So I'm making an application which uses the python module PySide2 which is under LGPL. What I'm planning is to sell my program and make it non-distributable by making a unique password-identification mechanism. Such as a client-server system where a unique IP address receives only one password. Does my program still hold LGPL in this case?

Link to PySide2 :

  1. PyPi : https://pypi.org/project/PySide2/

  2. Homepage : https://wiki.qt.io/PySide2

  • Are you aware that using an LGPL python module doesn't require you to release your program under LGPL also?
    – MadHatter
    May 18 '21 at 7:40
  • Wait really? So I just have to comply to the LGPL license for using their module? But the license FAQ on pyqt says : "It depends entirely on what license you are going to use to distribute your application. If your license is incompatible with the GPL then you need a commercial PyQt license. If your license is also incompatible with the LGPL then you also need a commercial Qt license. (Note that some parts of Qt, QtCharts and Qt Data Visualization for example, are licensed under the GPL rather than the LGPL.)"
    – Pranav P A
    May 18 '21 at 7:42
  • 1
    LGPLv3 requires that you ship your code in such a way that updated versions of the LGPLv3 library can be run by it, but with python my guess is that won't be a problem. Your bigger issue is that some of Qt, which the library invokes (if I understand correctly) is GPLv3 (as you note above). Are you using any of the GPLv3 parts of Qt via this library?
    – MadHatter
    May 18 '21 at 8:10
  • Actually I'm using PySide2 right now which is a LGPL version of PyQt
    – Pranav P A
    May 18 '21 at 8:19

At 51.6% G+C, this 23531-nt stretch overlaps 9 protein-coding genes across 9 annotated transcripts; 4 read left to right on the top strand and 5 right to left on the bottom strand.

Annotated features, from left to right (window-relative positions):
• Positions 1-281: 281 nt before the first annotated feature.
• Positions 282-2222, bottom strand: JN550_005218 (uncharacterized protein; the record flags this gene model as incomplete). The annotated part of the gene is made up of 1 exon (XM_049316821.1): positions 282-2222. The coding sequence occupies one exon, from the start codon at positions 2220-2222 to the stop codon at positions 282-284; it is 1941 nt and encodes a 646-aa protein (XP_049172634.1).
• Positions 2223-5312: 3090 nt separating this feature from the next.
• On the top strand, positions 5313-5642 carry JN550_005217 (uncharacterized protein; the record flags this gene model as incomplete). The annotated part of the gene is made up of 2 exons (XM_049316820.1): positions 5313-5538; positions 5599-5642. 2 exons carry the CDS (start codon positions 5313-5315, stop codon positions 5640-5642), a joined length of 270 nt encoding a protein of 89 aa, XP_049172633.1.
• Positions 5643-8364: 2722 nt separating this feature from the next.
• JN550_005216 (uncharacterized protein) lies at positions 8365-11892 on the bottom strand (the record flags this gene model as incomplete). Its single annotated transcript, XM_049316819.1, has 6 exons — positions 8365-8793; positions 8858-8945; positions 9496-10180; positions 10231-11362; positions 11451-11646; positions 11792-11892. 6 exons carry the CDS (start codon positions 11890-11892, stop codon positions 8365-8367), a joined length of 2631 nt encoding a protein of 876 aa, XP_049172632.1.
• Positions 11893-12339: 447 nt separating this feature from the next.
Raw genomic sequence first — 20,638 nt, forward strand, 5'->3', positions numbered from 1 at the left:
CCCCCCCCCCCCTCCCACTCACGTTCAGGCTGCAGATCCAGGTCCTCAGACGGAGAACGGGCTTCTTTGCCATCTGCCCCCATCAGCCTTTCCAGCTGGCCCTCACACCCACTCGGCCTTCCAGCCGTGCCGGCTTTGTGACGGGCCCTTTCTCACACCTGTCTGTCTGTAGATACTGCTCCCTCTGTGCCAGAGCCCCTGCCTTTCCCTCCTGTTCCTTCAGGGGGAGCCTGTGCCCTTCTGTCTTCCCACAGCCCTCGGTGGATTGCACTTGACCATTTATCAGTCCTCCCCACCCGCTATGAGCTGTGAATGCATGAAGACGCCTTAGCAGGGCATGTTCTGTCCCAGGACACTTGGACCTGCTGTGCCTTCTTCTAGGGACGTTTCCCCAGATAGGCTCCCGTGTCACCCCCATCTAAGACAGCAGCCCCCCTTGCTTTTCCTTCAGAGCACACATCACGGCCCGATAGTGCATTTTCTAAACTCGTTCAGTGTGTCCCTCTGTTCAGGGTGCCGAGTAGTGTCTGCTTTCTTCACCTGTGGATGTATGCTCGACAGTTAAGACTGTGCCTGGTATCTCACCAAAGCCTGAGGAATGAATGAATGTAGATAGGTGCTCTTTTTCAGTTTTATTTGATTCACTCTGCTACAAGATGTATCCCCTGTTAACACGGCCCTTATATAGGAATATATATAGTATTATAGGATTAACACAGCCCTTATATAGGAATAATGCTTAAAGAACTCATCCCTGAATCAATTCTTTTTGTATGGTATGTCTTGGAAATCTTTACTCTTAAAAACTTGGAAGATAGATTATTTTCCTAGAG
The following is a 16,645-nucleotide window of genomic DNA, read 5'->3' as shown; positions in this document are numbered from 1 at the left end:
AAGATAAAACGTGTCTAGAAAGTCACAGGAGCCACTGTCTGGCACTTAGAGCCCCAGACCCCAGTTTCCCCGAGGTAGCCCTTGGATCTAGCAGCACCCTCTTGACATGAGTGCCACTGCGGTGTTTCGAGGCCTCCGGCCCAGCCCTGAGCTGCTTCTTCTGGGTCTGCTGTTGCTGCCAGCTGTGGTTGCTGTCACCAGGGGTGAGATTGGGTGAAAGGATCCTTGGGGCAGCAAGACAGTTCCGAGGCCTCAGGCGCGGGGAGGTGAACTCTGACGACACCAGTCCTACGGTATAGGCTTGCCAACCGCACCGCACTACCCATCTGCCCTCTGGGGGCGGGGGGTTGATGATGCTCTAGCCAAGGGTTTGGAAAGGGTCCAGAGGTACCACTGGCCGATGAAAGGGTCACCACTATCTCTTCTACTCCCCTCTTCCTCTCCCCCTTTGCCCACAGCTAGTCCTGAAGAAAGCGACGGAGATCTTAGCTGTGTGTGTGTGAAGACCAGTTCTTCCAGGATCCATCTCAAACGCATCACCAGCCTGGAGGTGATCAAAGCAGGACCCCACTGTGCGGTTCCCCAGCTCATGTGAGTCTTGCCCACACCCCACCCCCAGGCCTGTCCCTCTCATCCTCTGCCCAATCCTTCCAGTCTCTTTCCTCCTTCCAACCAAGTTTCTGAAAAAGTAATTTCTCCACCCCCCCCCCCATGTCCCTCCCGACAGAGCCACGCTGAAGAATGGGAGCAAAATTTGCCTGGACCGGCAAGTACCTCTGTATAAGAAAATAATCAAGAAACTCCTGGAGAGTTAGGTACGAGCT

• 3
    Yes, though I note it's helpful if you actually link to all these things in your question, rather than assuming everyone else knows where to find them. But having found the PySide2 page, it says that "PySide2 is available under both Open Source (LGPLv3/GPLv2) and commercial license ... For more information, refer to the Qt Licensing page.", which in turn notes that some of Qt is GPL, not LGPL. Since I don't know which bits of Qt are made available by PySide2, I have to ask whether you're using any of the GPL bits.
    – MadHatter
    May 18 '21 at 8:22

If you use a third-party LGPL library/module in your system, there are just a few requirements you have to fulfill:

  • You need to inform your users that you use that library/module and that it is under the LGPL license
  • You must give your users the right and means to replace the LGPL library/module with a different version (that uses the exact same interface).

Nothing in these requirements prevents you from using a product-key or phone-home licensing scheme for your application.

Actually, even the GPL license does not forbid you to use a product key or similar. The rub there is that you must give your users the right to remove the check for a valid product key and distribute that version.

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